“Today, we have an operation in China, which we are going to convert into a branch because the new ordinance allows us to do that because of our size.

“As part of our desire to position ourselves as Africa’s gateway to the world, we have now basically placed ourselves in the critical trade hubs across the continent and that has helped us as far as a correspondent banking and payment is concerned.

“More than any African bank, we are laying the groundwork for that real growth, linking the entire continent, which I think will see us get to where we want to get to. Until we have more African institutions thinking like us, we would continue to have a situation where they would be treating us like second fiddle from outside.”

He pointed out that the combination of Access Bank and the then Diamond Bank, played a vital role in supporting the growth of the institution.

Speaking further, Wigwe said, “We don’t want to be seen and known as just a dot in any country. So, if you go to countries like Mozambique, we have done further acquisitions. People keep asking: why are you doing all of these? But you need to get to the critical mass before you become profitable. You need to get to the critical mass before you are able to employ the right management, technology and scale, otherwise you cannot compete.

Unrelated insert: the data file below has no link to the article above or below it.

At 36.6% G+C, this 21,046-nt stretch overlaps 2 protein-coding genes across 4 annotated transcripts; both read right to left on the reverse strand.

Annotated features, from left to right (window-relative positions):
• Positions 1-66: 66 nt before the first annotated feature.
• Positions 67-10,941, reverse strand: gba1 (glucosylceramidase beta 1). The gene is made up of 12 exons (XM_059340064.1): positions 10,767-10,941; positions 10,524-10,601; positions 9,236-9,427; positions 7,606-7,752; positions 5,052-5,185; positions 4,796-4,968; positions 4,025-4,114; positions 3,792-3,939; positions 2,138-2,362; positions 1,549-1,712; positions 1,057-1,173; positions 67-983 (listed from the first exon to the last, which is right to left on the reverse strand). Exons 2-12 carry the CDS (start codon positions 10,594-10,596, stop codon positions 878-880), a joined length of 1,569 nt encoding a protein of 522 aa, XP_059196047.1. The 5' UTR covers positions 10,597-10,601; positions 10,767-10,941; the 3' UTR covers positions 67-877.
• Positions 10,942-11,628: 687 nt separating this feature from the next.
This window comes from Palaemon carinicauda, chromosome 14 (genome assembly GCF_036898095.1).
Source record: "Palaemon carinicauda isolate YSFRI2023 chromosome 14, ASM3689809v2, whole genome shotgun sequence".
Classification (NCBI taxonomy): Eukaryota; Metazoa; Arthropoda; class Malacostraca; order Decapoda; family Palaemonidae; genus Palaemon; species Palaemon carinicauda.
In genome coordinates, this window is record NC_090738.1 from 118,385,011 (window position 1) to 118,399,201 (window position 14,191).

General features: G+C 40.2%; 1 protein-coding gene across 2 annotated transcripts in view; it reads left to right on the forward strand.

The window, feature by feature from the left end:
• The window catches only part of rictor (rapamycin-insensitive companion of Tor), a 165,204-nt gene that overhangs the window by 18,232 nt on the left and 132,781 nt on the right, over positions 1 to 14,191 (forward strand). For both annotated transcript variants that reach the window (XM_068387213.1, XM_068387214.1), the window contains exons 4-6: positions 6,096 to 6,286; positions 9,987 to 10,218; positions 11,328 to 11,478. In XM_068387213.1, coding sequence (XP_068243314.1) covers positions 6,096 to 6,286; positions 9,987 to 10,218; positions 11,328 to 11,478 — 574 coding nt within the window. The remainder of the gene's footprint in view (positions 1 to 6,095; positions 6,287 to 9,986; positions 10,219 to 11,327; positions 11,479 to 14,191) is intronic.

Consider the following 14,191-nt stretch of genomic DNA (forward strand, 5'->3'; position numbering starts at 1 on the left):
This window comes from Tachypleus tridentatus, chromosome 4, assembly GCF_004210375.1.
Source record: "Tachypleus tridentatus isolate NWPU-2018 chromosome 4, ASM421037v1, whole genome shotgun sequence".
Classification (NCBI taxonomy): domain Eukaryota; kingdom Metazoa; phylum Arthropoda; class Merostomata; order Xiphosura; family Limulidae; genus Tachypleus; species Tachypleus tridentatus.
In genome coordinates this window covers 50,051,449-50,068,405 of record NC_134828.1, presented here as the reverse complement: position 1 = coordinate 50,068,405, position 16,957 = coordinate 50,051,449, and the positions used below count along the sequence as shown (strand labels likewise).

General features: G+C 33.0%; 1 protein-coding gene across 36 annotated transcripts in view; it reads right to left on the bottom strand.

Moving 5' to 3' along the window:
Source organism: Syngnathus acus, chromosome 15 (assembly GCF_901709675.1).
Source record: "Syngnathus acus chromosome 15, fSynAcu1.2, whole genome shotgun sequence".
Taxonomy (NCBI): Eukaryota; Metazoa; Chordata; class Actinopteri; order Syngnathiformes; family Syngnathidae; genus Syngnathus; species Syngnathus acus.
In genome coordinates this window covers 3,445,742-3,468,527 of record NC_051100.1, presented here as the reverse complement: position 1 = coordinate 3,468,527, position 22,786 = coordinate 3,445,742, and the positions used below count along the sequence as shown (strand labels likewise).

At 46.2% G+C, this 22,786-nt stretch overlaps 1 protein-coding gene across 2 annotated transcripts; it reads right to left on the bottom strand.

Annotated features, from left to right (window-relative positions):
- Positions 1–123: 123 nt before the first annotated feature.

“So, the idea is that if you are going into a country, you make sure that you have the right scale. We built on partnerships, and one of the things you will see is that the contribution from our various subsidiaries is growing and is providing a natural hedge against Nigeria, which has a soft currency as we speak.

“One of the things we want to be known as, is as a global player with an African heritage, and one of the things that mitigate against anybody trying to achieve that is if you are in a soft currency country. We are a growth company and we will continue to invest in our future. So, we would continue to invest in countries that have inflation rate lower than that of Nigeria. What does that mean? It means that in the short-term, we would see elevated cost in terms of technology and people.

“For us, the future is more important. In the next five years, what we have done is to look at Africa first of all as our continent. You have to be strong at home first before you go out and ask ourselves where are the opportunities in the continent, then you ask yourself what is there to be done internationally. Finally, what we then told ourselves is that the world is going through significant shift and changes with respect to technology, demographics.”

He stressed that the bank would continue to take advantage of the huge number of Africa’s unbanked population to drive its retail business, the growing opportunities in trade within the continue due to the Africa Continental Free Trade Area agreement, remittances, cross border trade and digital payment.

Access Corporation is steadily pursuing its ambition of taking banking services to the high unbanked population in the continent.

Related Articles